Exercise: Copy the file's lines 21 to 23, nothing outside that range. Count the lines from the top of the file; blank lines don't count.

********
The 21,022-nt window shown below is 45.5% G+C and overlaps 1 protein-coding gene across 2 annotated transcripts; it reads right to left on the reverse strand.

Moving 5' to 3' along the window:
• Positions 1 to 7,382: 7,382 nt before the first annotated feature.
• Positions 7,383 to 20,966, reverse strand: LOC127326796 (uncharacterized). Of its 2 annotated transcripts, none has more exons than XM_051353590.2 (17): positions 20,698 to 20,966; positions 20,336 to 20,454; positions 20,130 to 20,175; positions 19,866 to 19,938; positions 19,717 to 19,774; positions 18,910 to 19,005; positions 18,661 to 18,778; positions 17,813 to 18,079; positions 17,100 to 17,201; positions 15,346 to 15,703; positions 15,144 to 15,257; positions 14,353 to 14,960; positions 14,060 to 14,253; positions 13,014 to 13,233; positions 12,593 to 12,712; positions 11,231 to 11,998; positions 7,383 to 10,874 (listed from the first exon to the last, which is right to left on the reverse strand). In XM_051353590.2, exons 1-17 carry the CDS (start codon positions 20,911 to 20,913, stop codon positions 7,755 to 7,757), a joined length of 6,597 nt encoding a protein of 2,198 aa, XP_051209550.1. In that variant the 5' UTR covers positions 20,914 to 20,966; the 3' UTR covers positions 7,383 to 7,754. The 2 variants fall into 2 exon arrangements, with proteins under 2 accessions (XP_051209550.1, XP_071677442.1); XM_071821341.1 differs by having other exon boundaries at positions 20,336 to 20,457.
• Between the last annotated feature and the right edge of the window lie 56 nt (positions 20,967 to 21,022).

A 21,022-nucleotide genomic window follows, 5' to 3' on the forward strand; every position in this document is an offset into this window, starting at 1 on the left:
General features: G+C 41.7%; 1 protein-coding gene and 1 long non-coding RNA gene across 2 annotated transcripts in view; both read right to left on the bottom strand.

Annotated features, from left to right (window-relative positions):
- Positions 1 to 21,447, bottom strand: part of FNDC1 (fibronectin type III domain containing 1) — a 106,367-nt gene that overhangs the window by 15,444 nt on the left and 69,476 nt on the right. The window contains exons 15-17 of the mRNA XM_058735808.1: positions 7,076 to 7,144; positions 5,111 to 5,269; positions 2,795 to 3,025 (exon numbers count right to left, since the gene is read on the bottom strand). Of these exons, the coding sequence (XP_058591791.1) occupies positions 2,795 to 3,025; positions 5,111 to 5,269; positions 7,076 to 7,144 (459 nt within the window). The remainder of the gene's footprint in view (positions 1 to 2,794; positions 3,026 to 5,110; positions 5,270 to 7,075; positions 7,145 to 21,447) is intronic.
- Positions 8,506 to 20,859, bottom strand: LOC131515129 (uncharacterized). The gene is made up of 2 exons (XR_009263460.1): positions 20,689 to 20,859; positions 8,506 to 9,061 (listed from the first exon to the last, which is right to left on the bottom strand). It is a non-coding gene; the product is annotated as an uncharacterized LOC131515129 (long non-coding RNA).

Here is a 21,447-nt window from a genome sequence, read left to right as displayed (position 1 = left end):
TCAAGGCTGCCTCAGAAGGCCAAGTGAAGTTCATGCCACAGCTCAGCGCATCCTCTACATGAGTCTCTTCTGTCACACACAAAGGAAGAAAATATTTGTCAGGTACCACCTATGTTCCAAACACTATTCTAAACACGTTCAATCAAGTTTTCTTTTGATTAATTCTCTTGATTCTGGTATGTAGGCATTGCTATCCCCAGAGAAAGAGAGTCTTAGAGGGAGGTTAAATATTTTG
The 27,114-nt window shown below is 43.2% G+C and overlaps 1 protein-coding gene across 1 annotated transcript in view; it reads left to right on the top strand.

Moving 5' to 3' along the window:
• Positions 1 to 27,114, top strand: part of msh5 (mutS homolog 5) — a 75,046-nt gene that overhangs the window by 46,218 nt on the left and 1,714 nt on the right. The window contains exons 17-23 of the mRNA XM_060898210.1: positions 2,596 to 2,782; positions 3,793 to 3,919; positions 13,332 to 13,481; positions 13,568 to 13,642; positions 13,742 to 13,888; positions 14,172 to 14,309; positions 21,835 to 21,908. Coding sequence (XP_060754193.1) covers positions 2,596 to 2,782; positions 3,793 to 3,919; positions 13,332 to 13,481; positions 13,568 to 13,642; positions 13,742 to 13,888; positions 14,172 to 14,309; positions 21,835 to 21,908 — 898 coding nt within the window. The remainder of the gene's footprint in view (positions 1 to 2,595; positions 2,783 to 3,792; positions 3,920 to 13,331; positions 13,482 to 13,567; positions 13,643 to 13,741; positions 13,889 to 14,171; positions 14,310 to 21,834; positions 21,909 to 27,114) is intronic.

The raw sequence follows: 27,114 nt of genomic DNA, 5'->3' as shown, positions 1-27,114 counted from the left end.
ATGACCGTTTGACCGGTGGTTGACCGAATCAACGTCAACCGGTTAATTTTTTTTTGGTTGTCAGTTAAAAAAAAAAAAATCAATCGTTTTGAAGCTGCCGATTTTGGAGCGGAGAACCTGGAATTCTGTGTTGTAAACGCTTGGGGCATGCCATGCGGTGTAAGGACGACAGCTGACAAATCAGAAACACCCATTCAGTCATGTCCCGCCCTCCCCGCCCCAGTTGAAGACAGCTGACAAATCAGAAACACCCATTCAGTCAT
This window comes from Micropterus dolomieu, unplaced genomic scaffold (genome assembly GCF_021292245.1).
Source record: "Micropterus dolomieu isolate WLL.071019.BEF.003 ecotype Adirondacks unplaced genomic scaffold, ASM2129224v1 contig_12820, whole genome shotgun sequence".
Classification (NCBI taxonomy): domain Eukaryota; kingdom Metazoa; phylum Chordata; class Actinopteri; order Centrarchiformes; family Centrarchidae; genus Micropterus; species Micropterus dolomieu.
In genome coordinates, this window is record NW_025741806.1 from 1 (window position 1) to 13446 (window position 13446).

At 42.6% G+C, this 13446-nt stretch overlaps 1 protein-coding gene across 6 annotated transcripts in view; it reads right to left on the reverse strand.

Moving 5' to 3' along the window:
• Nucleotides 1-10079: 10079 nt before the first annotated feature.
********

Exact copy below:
In genome coordinates, this window is record NW_025741806.1 from 1 (window position 1) to 13446 (window position 13446).

At 42.6% G+C, this 13446-nt stretch overlaps 1 protein-coding gene across 6 annotated transcripts in view; it reads right to left on the reverse strand.

Moving 5' to 3' along the window: